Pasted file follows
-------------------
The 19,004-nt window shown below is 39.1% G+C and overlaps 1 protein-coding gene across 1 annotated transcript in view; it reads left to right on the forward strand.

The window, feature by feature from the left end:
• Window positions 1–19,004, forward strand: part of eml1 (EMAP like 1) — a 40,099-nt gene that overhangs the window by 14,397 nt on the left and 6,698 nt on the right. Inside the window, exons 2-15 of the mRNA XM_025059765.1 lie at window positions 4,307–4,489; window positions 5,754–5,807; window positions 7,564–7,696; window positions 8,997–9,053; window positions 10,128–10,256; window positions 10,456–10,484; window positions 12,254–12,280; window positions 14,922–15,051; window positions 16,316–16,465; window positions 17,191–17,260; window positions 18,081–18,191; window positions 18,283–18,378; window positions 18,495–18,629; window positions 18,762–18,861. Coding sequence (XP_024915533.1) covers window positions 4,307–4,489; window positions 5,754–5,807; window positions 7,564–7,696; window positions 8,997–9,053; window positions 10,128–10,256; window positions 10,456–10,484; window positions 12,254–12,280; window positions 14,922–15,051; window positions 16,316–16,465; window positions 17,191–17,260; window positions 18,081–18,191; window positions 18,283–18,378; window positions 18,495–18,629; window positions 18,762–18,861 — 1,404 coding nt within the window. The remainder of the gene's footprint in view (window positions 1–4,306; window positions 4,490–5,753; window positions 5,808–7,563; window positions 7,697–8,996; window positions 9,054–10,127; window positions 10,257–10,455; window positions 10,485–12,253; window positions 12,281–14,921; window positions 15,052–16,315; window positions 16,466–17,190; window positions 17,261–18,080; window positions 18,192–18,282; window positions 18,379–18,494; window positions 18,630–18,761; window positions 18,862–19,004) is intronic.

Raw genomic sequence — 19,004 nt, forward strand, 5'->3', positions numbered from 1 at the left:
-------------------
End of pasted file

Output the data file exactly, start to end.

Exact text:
The 19,004-nt window shown below is 39.1% G+C and overlaps 1 protein-coding gene across 1 annotated transcript in view; it reads left to right on the forward strand.

The window, feature by feature from the left end:
• Window positions 1–19,004, forward strand: part of eml1 (EMAP like 1) — a 40,099-nt gene that overhangs the window by 14,397 nt on the left and 6,698 nt on the right. Inside the window, exons 2-15 of the mRNA XM_025059765.1 lie at window positions 4,307–4,489; window positions 5,754–5,807; window positions 7,564–7,696; window positions 8,997–9,053; window positions 10,128–10,256; window positions 10,456–10,484; window positions 12,254–12,280; window positions 14,922–15,051; window positions 16,316–16,465; window positions 17,191–17,260; window positions 18,081–18,191; window positions 18,283–18,378; window positions 18,495–18,629; window positions 18,762–18,861. Coding sequence (XP_024915533.1) covers window positions 4,307–4,489; window positions 5,754–5,807; window positions 7,564–7,696; window positions 8,997–9,053; window positions 10,128–10,256; window positions 10,456–10,484; window positions 12,254–12,280; window positions 14,922–15,051; window positions 16,316–16,465; window positions 17,191–17,260; window positions 18,081–18,191; window positions 18,283–18,378; window positions 18,495–18,629; window positions 18,762–18,861 — 1,404 coding nt within the window. The remainder of the gene's footprint in view (window positions 1–4,306; window positions 4,490–5,753; window positions 5,808–7,563; window positions 7,697–8,996; window positions 9,054–10,127; window positions 10,257–10,455; window positions 10,485–12,253; window positions 12,281–14,921; window positions 15,052–16,315; window positions 16,466–17,190; window positions 17,261–18,080; window positions 18,192–18,282; window positions 18,379–18,494; window positions 18,630–18,761; window positions 18,862–19,004) is intronic.

Raw genomic sequence — 19,004 nt, forward strand, 5'->3', positions numbered from 1 at the left: